In keeping with her opening plea "never again war", Elisabeth Leopold called the presentation a firm anti-war exhibition. She said that Albin Egger-Lienz encapsulated the suffering, the carnage, the blind, the deaf, the cripples and the millions of dead as a result of a merciless war in his epochal work “Finale”. She called his fields of corpses allegories of this unspeakable tragedy. AND YET THERE WAR ART! despite all the horrors of the War – the maxim of the exhibition at the Leopold Museum.
The Federal Minister Dr. Josef Ostermayer was accompanied by Dr. Florian Schulz and Dr. Sirikit Amann, advisors for arts and culture, as well as Matthias Euler Rolle, the minister’s press spokesman. Also in attendance were the head of the arts division and the culture divisionDr. Michael Franz, MQ director Dr. Christian Strasser, as well as the director of the KHM Dr. Sabine Haag.
The hosts, Leopold Museum Managing Director Mag. Peter Weinhäupl, the chairman of the Board of Directors of the Leopold Museum Dr. Helmut Moser and the members of the Board of Directors of the Leopold Museum Dr. Diethard Leopold, Dr. Andreas Nödl and AK director Mag. Werner Muhm, entered into animated conversations with the exhibition’s contemporary artists Paola De Pietri, Veronika Dreier, Raluca Popa, Franz Kapfer, Dmitri Gutov, Marko Lulic and Rasa Todosijevic as well as with guests and fellow artists Prof. Florentina Pakosta, Linde Waber and Gerda Leopold. Among the visitors were two contributors to the exhibition’s catalogue, Dr. Carl Kraus and MMag. Stephan Pumberger. Leonore Boeckl, the collector Toyoko Hattori, the publisher Niki Brandstätter, the restorer Mag. Manfred Siems and many others were also spotted among the crowd.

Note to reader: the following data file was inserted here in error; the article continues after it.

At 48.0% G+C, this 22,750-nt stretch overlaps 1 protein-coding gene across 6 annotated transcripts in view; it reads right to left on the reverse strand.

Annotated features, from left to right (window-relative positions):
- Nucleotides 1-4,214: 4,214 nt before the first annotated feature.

Wonderful musical accompaniment was provided by the Hathor Quintett, made up of Stephanie Ko, Valerie Leopold, Ekaterina Timofeeva, Huan Lin and Noemi Cavallo, who performed the 3rd movement from Dmitri Shostakovich’s piano quintet in G minor with great virtuosity.
Following the opening, Director Weinhäupl invited honored guests to the Palais Strudlhof, once the villa of Count Berchtold, who wrote the ultimatum to Serbia in the salon still boasting its original paneling. Mag. Thomas Just, the director of the Haus-, Hof- und Staatsarchiv, delivered an introductory speech on the historical significance of this venue. Guests included Dr. Benedikt Spiegelfeld, the architect Markus Spiegelfeld, the families Huber and Zimpel, descendants of Gustav Klimt, as well as the exhibition’s architect Arnold Pastl (archiguards).